Bitcoin mining | Is bitcoin mining profitable?
I’m sure you’re wondering how bitcoins are created, and how you could get some. Maybe you heard of bitcoin mining in the news. And you’d like to start right now. Because the price of bitcoin is surging. And there might be an opportunity! Well, bitcoin is not growing on trees. Indeed, you need to mine bitcoin to generate some coins. In this article, I’ll tell you how. And you’ll be able to answer the question which brought you here: Is bitcoin mining worth it?
What is bitcoin mining?
Bitcoin is a crypto-currency based on a decentralized technology called blockchain. In order to validate transactions and create new bitcoins, the system needs computing power. And what’s the best way to encourage people to participate? To give them a reward for their services!
Therefore, when you put a high-performance device at the disposal of the crypto-money network, you can get a small income. And this income includes the fees of the transactions and the bitcoin reward. While the current reward is 12.5 bitcoins per block, it’s halved every four years.
As a result, bitcoin mining is to operate the bitcoin blockchain. And the miners carry out mathematical calculations for the network with their computer equipment. Of course, their income is proportional to the computing power they deploy.
But what is bitcoin mining actually doing?
To keep it simple, I’ll use an analogy from Andreas M. Antonopoulos, a well-known and well-respected figure in bitcoin. Imagine a worldwide competition of sudoku, with giant grids of several thousand lines and columns. And the participants have to start over a new grid as soon as someone finds the solution. Furthermore, the grid difficulty is adjusted so that on average a grid is solved every ten minutes.
While it’s fairly easy to verify that a completed grid is full, it takes a lot of work to finish it! And even if the difficulty of the grids can be adjusted by changing their sizes, they can always be checked easily.
The puzzles to be solved in the bitcoin network are based on cryptographic hashes. And they have the same characteristics as these sudoku grids. That’s it!
What do miners do?
Miners perform cryptographic hashes (two successive SHA256s) on what is called a block header. For each new hash, the mining software uses a different random number called the nonce. Depending on the contents of the block and the value of the nonce, the hash will look like this:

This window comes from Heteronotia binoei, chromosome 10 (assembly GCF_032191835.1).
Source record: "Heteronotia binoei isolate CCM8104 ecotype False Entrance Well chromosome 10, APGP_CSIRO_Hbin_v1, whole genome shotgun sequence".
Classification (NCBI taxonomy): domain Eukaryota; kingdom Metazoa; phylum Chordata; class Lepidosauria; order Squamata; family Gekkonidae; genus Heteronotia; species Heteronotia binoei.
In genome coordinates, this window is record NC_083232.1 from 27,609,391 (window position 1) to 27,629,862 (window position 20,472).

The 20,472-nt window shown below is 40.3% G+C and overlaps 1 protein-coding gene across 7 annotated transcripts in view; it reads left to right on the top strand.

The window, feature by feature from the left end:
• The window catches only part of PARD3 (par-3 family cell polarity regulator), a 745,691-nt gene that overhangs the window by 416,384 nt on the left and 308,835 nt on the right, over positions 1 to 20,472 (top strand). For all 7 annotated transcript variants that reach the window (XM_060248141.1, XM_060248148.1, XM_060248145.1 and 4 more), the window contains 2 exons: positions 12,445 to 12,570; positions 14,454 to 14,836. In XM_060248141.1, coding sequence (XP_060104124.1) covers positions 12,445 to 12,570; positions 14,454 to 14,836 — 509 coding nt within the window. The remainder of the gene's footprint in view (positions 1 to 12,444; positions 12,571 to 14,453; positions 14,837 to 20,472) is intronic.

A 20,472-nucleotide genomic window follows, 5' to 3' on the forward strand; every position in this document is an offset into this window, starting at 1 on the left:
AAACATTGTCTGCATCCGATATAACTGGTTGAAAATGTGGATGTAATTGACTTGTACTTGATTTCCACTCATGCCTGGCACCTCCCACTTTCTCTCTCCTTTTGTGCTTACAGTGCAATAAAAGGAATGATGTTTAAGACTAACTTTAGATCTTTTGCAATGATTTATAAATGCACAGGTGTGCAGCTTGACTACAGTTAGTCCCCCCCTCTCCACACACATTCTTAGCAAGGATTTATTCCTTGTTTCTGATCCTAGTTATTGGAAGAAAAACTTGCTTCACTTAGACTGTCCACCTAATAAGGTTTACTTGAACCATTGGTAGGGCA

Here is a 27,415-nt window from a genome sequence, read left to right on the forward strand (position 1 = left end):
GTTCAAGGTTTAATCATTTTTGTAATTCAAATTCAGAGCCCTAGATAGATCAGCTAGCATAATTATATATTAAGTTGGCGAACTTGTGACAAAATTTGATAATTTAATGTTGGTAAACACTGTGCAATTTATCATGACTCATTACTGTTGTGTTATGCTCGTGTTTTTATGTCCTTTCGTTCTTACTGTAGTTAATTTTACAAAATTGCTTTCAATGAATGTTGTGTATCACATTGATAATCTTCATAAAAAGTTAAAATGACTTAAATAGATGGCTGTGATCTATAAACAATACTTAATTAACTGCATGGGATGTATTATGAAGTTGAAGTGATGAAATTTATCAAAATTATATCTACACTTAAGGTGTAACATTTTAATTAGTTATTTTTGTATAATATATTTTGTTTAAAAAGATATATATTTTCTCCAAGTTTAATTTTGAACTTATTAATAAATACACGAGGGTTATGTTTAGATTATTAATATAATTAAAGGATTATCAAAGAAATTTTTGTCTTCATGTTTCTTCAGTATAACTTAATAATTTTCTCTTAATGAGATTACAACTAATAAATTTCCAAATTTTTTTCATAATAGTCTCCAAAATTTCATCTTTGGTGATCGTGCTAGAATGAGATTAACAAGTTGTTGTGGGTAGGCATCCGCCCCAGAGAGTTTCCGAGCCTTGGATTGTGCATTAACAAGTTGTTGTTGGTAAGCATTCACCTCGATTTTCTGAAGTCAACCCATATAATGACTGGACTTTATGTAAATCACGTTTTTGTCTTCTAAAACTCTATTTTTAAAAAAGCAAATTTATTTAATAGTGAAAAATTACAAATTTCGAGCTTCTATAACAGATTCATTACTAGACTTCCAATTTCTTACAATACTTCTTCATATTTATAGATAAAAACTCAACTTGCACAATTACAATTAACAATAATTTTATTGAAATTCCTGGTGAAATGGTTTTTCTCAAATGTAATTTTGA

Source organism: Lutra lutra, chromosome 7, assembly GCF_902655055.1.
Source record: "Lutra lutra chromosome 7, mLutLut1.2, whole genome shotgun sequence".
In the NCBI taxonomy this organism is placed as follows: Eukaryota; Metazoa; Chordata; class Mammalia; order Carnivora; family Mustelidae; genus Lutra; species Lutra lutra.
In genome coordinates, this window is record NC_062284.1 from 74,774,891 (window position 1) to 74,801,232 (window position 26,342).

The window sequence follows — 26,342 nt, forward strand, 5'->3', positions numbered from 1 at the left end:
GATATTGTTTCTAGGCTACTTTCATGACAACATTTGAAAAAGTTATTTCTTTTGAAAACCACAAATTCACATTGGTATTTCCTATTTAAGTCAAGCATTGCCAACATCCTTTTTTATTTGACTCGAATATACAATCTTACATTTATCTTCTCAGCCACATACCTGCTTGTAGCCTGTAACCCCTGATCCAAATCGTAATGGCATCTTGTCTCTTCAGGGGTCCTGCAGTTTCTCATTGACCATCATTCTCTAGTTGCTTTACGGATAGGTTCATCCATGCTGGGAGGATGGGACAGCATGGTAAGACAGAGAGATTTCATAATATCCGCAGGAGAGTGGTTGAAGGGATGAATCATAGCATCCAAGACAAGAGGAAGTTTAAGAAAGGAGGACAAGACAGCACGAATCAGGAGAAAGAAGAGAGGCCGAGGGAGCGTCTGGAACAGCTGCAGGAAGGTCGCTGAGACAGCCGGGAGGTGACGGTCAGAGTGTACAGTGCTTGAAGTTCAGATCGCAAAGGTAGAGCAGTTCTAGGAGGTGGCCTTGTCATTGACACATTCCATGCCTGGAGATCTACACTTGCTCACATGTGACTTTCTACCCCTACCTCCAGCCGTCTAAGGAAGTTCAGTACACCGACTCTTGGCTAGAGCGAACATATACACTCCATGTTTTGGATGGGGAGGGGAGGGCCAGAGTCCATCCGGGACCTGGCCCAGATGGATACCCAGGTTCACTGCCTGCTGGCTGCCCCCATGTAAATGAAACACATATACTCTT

This hash can be converted into a very long number. Indeed, it’s a hexadecimal number, where the letters A-F are the numbers 10-15. In order to make mining difficult, there is a target difficulty. In order to create a valid block, a miner must find a hash that is less than the target difficulty. For example, if the difficulty is:
Then any number starting with a zero would be accepted and considered lower than the target. Example:
And if we lower the target to:
We now need a number beginning with two zeros:
Because the target is a bulky number with many digits, we commonly use a simpler number to express the current target. This number is called the mining difficulty. And it’s calibrated on the first block created. Therefore a difficulty of 70000 means 70000 times more computing power than it took Satoshi Nakamoto to generate the genesis block.
The difficulty changes every 2016 blocks. The network adjusts the difficulty so that the generation time of these 2016 blocks is 14 days, regardless of the computing power deployed. That’s why the difficulty increases with the power of the network.
Is bitcoin mining profitable?
Well, it depends. At the beginning of the bitcoin adventure, the mathematical problems were relatively simple. A desktop was sufficient to carry out calculations and to provide income to its owner. But the popularity of bitcoin has generated a huge competition. And bitcoin mining is no longer a profitable business for private individuals.
Therefore, to remain competitive, miners tend to regroup in pools. Indeed, a miner has to solve a block to obtain the reward. And it’s easier by sharing computing power with the other miners. Then revenues are shared according to the effort spent.
How to start bitcoin mining?
While it’s easier to buy bitcoins (here’s the best bitcoin trading platform), you can still want to mine bitcoins. And it’s possible. Indeed, you can outsource the hardware part and subscribe to a could mining service. But it’s a bit riskier. Because you can’t walk away with your hardware if there’s something wrong.
Cloud mining companies, like Genesis Mining, sell their computing capacity to users, in exchange for a commission on the mined bitcoins. And you’ll have to pay their management fees. Beware of scams when looking for a cloud mining supplier. And remember that cloud mining is rarely profitable.
Now you know what is bitcoin mining. And I’m sure that you realized that if you don’t have the means to invest in expensive hardware, it’s not for you. Or you could try one of the cloud mining platforms.
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This was my guide: Is bitcoin mining profitable? Stay tuned for more coming soon.